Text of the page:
polio Current Affairs - 2019
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President Ram Nath Kovind has launched Pulse Polio Immunization (PPI) Programme for year 2018 by administering polio drops to children at the Rashtrapati Bhavan. The event was organised on the eve of the National Immunisation Day (NID), observed on 28 January. More than 17 crore children of less than 5 years across the country will be given polio drops as part of Government’s drive to eradicate polio from the country.
Pulse Polio Immunization (PPI)
PPI Programme is massive immunization programme of Government to sustain polio eradication from the country. It was launched by Central Government in co-operation with international agencies, state governments and non-government/voluntary organizations in 1995 as result of World Health Organization’s (WHO) Global Polio Eradication Initiative.
PPI Programme was initiated with objective of achieving 100% coverage under OPV. It aims to reach unreached children through improved social mobilization, plan mop-up operations in areas where poliovirus has almost disappeared and maintain high level of morale among the public. Under this programme, all children under 5 years are given 2 doses of Oral Polio Vaccine (OPV) in month of December and January every year until polio is eradicated.
Polio (Poliomyelitis) is a highly infectious viral disease, which mainly affects young children below age of 5. It is transmitted from person-to-person. It mainly spreads through faecal-oral route (e.g. contaminated water or food). After entering body, it multiplies in the intestine, from where it can invade the nervous system and can cause paralysis. Its initial symptoms include fever, fatigue, headache, vomiting, stiffness in the neck, and pain in limbs. In some cases, it causes permanent paralysis. There is no cure for polio, it can only be prevented by immunization.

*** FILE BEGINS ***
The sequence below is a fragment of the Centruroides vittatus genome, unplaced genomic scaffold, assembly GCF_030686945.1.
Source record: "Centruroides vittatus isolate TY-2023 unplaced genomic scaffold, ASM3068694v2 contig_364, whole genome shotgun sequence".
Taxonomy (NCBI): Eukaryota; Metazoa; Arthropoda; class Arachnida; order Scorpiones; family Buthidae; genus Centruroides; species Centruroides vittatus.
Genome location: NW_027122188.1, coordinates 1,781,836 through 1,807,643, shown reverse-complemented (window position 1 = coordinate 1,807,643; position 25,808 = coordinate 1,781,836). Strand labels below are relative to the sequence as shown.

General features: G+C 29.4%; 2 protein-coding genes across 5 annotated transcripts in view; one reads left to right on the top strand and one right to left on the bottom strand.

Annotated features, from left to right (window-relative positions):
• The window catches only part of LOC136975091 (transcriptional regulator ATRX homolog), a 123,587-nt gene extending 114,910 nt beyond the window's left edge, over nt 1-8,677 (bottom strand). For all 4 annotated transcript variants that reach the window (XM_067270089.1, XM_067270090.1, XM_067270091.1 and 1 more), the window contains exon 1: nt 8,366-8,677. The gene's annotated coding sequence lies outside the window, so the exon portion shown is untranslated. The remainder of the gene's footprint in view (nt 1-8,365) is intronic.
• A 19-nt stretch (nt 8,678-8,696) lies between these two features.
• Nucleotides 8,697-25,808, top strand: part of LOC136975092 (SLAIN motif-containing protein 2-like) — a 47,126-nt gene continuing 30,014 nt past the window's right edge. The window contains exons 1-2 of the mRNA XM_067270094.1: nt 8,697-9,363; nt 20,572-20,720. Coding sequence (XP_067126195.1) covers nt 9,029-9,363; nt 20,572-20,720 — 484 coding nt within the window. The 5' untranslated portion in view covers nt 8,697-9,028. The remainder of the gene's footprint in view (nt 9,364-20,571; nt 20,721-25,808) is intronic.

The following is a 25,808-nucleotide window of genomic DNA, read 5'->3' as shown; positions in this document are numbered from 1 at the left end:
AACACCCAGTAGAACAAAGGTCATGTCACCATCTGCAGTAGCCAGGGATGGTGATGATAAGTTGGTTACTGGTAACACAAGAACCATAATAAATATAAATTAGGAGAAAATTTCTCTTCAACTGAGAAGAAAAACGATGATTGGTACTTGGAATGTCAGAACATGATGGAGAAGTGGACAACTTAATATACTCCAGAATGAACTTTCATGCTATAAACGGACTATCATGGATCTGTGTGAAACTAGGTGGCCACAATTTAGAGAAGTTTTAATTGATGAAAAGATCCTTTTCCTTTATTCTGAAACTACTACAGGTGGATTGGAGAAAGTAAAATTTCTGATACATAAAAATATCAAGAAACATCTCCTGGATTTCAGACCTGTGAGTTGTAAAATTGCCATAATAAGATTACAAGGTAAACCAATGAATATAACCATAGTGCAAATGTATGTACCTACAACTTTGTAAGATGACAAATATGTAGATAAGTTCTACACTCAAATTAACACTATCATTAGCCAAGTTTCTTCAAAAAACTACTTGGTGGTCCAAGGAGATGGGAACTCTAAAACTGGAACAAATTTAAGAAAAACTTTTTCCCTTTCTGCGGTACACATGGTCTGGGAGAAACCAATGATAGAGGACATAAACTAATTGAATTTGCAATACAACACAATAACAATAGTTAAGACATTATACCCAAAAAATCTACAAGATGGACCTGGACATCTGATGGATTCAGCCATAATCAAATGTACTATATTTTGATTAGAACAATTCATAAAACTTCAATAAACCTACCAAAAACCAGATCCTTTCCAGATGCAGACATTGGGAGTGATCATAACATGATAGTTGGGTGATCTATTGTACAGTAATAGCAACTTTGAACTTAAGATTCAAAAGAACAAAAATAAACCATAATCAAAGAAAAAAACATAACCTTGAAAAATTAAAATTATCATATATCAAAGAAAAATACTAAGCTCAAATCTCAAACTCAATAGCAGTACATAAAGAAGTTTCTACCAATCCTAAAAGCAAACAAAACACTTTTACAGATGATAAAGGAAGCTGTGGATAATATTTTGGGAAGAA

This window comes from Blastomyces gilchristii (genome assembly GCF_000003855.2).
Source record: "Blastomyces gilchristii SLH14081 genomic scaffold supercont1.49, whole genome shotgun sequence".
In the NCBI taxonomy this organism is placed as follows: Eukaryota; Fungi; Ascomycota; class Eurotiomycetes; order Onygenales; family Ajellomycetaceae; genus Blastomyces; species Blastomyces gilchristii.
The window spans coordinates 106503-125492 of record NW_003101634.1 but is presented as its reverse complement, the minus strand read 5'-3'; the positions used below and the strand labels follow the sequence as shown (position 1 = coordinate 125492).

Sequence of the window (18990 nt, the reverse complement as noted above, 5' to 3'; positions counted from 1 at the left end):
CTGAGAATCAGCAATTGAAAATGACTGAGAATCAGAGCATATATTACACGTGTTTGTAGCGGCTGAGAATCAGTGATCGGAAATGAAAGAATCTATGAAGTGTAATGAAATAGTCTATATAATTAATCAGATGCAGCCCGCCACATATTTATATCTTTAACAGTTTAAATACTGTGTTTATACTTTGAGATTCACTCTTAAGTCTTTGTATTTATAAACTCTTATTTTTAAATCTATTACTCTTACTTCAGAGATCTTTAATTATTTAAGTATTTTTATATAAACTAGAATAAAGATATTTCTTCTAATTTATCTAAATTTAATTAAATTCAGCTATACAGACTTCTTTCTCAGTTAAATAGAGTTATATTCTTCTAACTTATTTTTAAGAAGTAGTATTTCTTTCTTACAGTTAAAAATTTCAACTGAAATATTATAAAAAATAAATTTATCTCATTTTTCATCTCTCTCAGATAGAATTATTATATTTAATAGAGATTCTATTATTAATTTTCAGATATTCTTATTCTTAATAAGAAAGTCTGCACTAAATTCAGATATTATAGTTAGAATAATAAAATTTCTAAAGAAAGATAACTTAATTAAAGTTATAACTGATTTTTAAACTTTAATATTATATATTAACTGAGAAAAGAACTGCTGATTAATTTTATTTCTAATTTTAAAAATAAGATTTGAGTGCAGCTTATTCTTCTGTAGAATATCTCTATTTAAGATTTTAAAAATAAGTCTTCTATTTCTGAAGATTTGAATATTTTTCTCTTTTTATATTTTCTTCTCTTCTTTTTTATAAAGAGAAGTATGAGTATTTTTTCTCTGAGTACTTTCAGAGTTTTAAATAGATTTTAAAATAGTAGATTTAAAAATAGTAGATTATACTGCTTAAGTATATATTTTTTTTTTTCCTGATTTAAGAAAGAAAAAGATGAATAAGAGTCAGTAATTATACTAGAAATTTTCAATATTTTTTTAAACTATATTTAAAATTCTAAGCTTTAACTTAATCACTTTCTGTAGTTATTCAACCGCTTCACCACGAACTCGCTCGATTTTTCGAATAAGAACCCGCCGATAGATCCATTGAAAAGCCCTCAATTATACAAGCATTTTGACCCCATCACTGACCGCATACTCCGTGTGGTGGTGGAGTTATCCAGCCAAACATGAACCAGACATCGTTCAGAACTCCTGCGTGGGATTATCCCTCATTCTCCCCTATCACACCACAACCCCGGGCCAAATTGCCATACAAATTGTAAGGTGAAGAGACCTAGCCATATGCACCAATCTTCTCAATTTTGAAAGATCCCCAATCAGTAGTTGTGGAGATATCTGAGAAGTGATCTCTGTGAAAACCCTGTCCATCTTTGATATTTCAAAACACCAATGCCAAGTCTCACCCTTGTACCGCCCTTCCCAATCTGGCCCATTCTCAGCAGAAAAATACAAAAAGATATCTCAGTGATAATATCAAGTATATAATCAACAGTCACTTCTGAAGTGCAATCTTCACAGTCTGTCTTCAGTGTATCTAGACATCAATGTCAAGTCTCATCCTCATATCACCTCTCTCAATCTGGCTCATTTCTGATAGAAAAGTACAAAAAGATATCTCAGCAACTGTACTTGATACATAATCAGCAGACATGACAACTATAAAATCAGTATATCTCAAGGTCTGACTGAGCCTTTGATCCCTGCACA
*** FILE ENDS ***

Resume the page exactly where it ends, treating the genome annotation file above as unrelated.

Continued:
The Union Government has launched inactivated polio vaccine (IPV) injection as part of the global polio endgame strategy in New Delhi.
The vaccine was launched by the Union Minister of Health and Family Welfare J P Nadda in New Delhi.
It was launched as part of India’s next step in Universal Immunization Programme (UIP) to fight against polio virus in the country.
IPV injections do not contain an attenuated vaccine virus which is used in oral polio vaccine (OPV). Thus it reduces the chances of Vaccine Derived Polio Virus (VDPV).
- The launching of IPV would enable children to get double protection from polio i.e. orally and in the form of injection.
- UIP initially will cover six states including Uttar Pardesh , Madhya Pardesh , Bihar, Assam, Punjab and Gujarat in the first phase.
- By April 2016, Union Government would switch to IPV alongside the oral polio vaccine (OPV) to eradicate polio virus in the country.
- Henceforth, as part of India’s efforts to boost its polio immunization programme babies getting their third dose of OPV now would be administered an injection with IPV.
It should be noted that India was certified polio-free country on 27 March 2014, but the immunization programme continues since two of its neighbours Afghanistan and Pakistan still remain polio-endemic countries.
About Polio virus
- Poliomyelitis (polio) is a highly infectious viral disease, which mainly affects young children below age of 5.
- Transmission: The virus is transmitted from person-to-person. It mainly spreads through the faecal-oral route (e.g. contaminated water or food). After entering body, it multiplies in the intestine, from where it can invade the nervous system and can cause paralysis.
- Symptoms: Initial symptoms include fever, fatigue, headache, vomiting, stiffness in the neck, and pain in the limbs. In some cases, it causes permanent paralysis. There is no cure for polio virus, it can only be prevented by immunization.